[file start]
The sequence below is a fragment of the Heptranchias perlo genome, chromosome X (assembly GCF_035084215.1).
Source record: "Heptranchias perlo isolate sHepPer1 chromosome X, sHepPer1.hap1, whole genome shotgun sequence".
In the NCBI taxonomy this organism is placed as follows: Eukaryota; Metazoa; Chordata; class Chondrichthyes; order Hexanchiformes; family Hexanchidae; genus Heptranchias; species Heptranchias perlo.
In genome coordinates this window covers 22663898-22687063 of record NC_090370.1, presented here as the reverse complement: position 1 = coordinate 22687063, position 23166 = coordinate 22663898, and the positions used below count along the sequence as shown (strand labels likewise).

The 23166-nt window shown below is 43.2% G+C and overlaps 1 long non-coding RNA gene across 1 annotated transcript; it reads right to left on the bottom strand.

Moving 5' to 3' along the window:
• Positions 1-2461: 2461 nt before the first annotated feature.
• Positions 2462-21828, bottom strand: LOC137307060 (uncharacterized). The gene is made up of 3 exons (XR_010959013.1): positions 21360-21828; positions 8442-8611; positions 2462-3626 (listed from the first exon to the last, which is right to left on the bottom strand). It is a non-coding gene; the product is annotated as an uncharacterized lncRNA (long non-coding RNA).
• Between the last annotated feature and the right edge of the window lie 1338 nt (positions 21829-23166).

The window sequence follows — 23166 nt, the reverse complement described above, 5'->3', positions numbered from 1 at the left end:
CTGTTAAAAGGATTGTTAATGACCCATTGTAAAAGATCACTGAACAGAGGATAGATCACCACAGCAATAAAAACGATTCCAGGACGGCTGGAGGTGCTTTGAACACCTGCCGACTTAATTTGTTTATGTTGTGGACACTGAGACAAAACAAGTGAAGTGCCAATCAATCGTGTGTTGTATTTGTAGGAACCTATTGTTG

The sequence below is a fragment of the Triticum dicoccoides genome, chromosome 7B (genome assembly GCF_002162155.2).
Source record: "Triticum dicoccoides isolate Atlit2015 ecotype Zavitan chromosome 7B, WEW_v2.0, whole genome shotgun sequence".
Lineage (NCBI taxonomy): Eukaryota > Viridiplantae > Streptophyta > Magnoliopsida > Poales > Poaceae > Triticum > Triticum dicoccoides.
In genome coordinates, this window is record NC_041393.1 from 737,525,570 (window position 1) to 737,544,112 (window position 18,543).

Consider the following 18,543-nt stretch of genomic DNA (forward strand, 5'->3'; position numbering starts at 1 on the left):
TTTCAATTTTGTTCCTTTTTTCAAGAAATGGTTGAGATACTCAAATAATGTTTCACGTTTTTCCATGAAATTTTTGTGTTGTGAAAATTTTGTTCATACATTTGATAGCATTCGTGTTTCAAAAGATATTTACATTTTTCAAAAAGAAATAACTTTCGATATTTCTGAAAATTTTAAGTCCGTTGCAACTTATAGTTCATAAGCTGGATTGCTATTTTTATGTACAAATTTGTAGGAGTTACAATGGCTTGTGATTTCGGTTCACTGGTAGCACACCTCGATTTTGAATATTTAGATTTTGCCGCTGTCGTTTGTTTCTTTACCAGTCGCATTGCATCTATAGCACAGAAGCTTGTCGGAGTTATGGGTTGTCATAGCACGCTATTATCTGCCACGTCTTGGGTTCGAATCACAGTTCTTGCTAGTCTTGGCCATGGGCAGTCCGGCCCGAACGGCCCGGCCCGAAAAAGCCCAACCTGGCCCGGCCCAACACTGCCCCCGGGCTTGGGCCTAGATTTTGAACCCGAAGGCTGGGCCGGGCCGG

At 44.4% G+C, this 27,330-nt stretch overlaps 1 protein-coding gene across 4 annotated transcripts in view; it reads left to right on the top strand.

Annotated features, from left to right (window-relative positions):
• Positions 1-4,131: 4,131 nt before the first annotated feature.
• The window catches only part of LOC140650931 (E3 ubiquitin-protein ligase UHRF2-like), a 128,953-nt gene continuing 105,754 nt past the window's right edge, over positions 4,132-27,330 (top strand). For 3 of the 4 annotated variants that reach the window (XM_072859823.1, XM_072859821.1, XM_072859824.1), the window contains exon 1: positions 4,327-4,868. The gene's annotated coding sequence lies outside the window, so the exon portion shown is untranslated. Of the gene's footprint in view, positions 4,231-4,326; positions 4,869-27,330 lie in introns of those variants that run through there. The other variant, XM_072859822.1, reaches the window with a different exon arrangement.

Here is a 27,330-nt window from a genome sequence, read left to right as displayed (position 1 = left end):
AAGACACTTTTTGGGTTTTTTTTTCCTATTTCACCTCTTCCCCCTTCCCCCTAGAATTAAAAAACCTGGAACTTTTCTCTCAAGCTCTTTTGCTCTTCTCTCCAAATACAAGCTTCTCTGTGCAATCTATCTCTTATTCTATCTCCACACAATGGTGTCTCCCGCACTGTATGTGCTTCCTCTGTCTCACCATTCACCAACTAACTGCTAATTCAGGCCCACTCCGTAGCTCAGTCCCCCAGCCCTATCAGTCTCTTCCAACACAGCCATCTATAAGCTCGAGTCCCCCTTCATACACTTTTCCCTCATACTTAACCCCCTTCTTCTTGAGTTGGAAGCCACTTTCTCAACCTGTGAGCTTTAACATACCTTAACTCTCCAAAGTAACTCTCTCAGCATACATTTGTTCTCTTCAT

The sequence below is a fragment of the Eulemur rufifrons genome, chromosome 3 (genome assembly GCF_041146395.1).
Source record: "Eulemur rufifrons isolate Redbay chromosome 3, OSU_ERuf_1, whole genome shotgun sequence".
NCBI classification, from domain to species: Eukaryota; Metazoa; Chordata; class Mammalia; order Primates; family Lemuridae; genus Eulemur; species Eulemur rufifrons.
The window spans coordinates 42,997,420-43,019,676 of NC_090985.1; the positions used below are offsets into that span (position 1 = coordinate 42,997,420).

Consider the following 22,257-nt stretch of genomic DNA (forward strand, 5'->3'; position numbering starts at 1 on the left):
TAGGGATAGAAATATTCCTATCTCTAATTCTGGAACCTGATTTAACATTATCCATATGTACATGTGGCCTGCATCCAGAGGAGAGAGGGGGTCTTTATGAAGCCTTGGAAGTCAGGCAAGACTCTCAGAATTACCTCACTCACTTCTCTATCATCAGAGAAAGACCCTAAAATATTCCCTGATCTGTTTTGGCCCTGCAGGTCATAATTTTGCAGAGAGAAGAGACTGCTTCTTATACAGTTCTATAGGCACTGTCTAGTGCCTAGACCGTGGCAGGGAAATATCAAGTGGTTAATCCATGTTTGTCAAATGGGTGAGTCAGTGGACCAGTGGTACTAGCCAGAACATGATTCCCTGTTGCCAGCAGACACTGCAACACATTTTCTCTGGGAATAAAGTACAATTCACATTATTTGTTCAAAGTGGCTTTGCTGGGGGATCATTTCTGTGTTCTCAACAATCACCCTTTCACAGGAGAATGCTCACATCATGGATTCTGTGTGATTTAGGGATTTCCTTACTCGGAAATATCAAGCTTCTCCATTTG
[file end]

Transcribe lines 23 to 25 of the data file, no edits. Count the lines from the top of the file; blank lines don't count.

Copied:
AAGACACTTTTTGGGTTTTTTTTTCCTATTTCACCTCTTCCCCCTTCCCCCTAGAATTAAAAAACCTGGAACTTTTCTCTCAAGCTCTTTTGCTCTTCTCTCCAAATACAAGCTTCTCTGTGCAATCTATCTCTTATTCTATCTCCACACAATGGTGTCTCCCGCACTGTATGTGCTTCCTCTGTCTCACCATTCACCAACTAACTGCTAATTCAGGCCCACTCCGTAGCTCAGTCCCCCAGCCCTATCAGTCTCTTCCAACACAGCCATCTATAAGCTCGAGTCCCCCTTCATACACTTTTCCCTCATACTTAACCCCCTTCTTCTTGAGTTGGAAGCCACTTTCTCAACCTGTGAGCTTTAACATACCTTAACTCTCCAAAGTAACTCTCTCAGCATACATTTGTTCTCTTCAT

The sequence below is a fragment of the Eulemur rufifrons genome, chromosome 3 (genome assembly GCF_041146395.1).
Source record: "Eulemur rufifrons isolate Redbay chromosome 3, OSU_ERuf_1, whole genome shotgun sequence".